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WPLC Joins Thousands of Indigenous Human Rights Defenders at the United Nations Permanent Forum on Indigenous Issues

IMMEDIATE RELEASE

May 3, 2024



Photo by: WPLC Executive Director and Senior Attorney Natali Segovia (Quechua).


WPLC Joins Thousands of Indigenous Human Rights Defenders at the United Nations Permanent Forum on Indigenous Issues


United Nations Headquarters, New York — On April 15-26, 2024, the Water Protector Legal Collective (WPLC) joined thousands of Indigenous Peoples at the United Nations Permanent Forum on Indigenous Issues (UNPFII) 23rd Session. Held every year, UNPFII gathers Indigenous Peoples from around the world to provide testimony and recommendations to the Permanent Forum, which are gathered in a report to the ECOSOC Council, and ultimately member states. The theme for this year’s session was: “Enhancing Indigenous Peoples’ right to self-determination in the context of the United Nations Declaration on the Rights of Indigenous Peoples: emphasizing the voices of Indigenous youth.”


On Tuesday, April 16, 2024, WPLC’s Communications Coordinator and youngest staff member, Nizhoni Begay (Diné/Quechua),  presented WPLC’s statement on the importance of protecting Indigenous youth. Nizhoni’s impassioned statement urged immediate action necessary to address militarization, extraction and Green Colonialism to ensure a future for the next seven generations: “We must see an end to militarization, illegal occupation of our ancestral lands, and ongoing violence of colonization that brings about the pandemic of MMIR.” The statement also honored the memory and recent loss of Lakota youth Cole Brings Plenty, whose braids were cut off in what is widely regarded as a hate crime, and demanded an end to discrimination of our cultural practices and traditions. 


The Water Protector Legal Collective submitted other testimonies on a variety of issues affecting Indigenous Peoples across Turtle Island and internationally. These addressed issues including the impact of Green Colonialism and extraction on MMIW, denounced the escalating weaponization of the law and technology against Indigenous defenders, including disproportionate violence by Private Military Security Companies and state actors, highlighted the need to harmonize laws with international standards protecting Indigenous Peoples, and also called for action to address the ongoing militarization in the Pacific and illegal occupation of Hawaiʻi, through a shared statement with University of Hawaiʻi’s Kamakakökalani Center for Hawaiian Studies and Ka Låhui Hawaiʻi.


WPLC staff at United Nations Permanent Forum on Indigenous Issues 23rd Session. Photo by: Keola Kauhane Castro (Kanaka Maoli).


All statements can be found here:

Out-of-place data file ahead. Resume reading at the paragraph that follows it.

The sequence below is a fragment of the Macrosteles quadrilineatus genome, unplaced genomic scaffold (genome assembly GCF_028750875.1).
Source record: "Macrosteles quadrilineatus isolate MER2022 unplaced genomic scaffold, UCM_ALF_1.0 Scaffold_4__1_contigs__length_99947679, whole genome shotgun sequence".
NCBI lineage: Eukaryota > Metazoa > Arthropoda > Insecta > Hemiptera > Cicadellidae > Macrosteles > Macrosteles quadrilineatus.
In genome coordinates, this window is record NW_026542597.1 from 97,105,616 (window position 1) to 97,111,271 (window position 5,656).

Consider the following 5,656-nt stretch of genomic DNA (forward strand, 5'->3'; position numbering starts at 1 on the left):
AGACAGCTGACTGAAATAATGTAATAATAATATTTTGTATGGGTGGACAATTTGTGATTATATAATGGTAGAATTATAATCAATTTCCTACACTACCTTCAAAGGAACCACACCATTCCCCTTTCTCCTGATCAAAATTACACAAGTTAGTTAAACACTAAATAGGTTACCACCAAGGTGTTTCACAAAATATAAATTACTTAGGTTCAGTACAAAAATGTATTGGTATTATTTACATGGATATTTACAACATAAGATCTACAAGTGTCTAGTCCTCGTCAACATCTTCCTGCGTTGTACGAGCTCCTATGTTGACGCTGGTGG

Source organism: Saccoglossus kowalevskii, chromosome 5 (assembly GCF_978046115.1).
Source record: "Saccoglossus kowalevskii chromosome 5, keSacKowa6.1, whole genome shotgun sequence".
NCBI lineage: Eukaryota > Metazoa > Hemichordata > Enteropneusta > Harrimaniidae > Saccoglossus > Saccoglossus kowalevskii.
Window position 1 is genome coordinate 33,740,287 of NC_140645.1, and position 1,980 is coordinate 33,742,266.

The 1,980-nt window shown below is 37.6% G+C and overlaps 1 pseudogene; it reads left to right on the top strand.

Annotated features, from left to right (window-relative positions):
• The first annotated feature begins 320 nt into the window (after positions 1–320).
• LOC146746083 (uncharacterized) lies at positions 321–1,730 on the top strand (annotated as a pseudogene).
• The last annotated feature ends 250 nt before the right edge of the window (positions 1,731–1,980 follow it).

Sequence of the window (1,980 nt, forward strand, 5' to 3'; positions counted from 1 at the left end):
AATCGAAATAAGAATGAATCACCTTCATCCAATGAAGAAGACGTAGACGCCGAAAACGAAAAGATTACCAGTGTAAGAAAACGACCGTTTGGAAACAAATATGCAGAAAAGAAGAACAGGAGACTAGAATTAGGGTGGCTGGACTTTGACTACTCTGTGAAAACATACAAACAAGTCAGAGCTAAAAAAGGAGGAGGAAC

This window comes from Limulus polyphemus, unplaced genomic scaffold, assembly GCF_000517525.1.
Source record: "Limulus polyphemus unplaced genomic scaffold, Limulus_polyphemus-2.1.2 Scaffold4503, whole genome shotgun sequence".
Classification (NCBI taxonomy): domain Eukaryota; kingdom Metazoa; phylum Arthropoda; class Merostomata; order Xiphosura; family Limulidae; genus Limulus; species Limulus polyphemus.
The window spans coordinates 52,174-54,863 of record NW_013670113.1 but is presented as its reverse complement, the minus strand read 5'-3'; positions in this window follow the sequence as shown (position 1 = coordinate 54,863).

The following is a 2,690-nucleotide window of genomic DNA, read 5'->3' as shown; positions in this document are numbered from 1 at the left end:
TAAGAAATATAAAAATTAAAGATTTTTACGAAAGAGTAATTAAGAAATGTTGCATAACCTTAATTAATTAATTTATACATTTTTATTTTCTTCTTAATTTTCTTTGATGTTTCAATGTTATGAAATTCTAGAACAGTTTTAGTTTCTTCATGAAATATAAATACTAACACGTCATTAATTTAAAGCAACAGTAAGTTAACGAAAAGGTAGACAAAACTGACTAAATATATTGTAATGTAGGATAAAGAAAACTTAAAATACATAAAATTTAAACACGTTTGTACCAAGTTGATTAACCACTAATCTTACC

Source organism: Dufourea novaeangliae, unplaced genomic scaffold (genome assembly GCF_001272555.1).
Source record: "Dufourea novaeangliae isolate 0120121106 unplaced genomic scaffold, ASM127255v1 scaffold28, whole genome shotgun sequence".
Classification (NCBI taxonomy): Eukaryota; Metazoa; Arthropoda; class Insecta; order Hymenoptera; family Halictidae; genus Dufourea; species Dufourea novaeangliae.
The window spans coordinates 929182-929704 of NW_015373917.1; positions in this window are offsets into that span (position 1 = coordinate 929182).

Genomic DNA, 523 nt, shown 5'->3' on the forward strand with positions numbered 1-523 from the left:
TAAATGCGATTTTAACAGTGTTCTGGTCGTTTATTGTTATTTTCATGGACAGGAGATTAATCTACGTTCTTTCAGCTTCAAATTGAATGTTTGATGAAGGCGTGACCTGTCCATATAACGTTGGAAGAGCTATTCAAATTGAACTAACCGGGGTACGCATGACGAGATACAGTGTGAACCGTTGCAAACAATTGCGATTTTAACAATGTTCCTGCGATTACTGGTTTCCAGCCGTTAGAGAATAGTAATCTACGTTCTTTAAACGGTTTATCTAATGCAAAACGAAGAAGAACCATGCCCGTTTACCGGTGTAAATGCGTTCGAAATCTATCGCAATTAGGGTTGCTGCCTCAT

On Friday, April 19, 2024, WPLC hosted an in-person and virtual conversation with Indigenous Peoples Rights International (IPRI) at The People’s Forum addressing the structural and legal challenges facing human rights defenders and Indigenous Peoples working in defense of the Earth in the U.S. and around the world, including from those on legal front lines. As an official UN Permanent Forum on Indigenous Issues side event, our panel included WPLC Executive Director and Senior Attorney, Natali Segovia, Joan Carling (Executive Director, Indigenous Peoples Rights International), Aaron Marr Page (Managing Attorney, Forum Nobis PLLC), and Steven Donziger (Human Rights Attorney). 


The panel addressed timely and pressing questions about the challenges and possibilities for human rights internationally, corporate accountability, and trends in the law in the United States and around the world relating to protecting protectors and Indigenous Peoples seeking to protect 80% of the world’s biodiversity. The panel comes on the heels of grim milestone reported in 2022 with more than 400 targeted killings of human rights defenders in 26 countries, with the five most targeted areas of human rights work being environmental, land and Indigenous Peoples’ rights (11%); freedom of expression (10%); protest movement/ freedom of assembly (9%); women’s rights (7%); and impunity and access to justice (6%). These are the issues our communities face every day and WPLC is working to protect.



For more information on the United Nations Permanent Forum on Indigenous Issues 23rd session:


For more information about WPLC at the United Nations:



Born out of the #NoDAPL Movement at Standing Rock, the Water Protector Legal Collective is an Indigenous-led legal nonprofit that provides support and advocacy for Indigenous peoples and Original Nations, the Earth, and climate justice movements. To learn more about WPLC and how to contribute, visit: www.waterprotectorlegal.org.

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